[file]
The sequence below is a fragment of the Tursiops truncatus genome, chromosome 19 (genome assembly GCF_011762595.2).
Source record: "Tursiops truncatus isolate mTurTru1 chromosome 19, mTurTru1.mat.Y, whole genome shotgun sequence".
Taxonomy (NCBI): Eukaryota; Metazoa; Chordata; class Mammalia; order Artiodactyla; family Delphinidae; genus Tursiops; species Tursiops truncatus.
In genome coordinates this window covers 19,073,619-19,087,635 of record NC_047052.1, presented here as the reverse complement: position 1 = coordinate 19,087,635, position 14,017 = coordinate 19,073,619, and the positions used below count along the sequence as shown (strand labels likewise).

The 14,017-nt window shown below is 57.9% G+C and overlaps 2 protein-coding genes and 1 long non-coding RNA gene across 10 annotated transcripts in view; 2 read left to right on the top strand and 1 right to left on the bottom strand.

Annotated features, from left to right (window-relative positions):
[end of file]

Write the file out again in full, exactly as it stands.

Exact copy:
The sequence below is a fragment of the Tursiops truncatus genome, chromosome 19 (genome assembly GCF_011762595.2).
Source record: "Tursiops truncatus isolate mTurTru1 chromosome 19, mTurTru1.mat.Y, whole genome shotgun sequence".
Taxonomy (NCBI): Eukaryota; Metazoa; Chordata; class Mammalia; order Artiodactyla; family Delphinidae; genus Tursiops; species Tursiops truncatus.
In genome coordinates this window covers 19,073,619-19,087,635 of record NC_047052.1, presented here as the reverse complement: position 1 = coordinate 19,087,635, position 14,017 = coordinate 19,073,619, and the positions used below count along the sequence as shown (strand labels likewise).

The 14,017-nt window shown below is 57.9% G+C and overlaps 2 protein-coding genes and 1 long non-coding RNA gene across 10 annotated transcripts in view; 2 read left to right on the top strand and 1 right to left on the bottom strand.

Annotated features, from left to right (window-relative positions):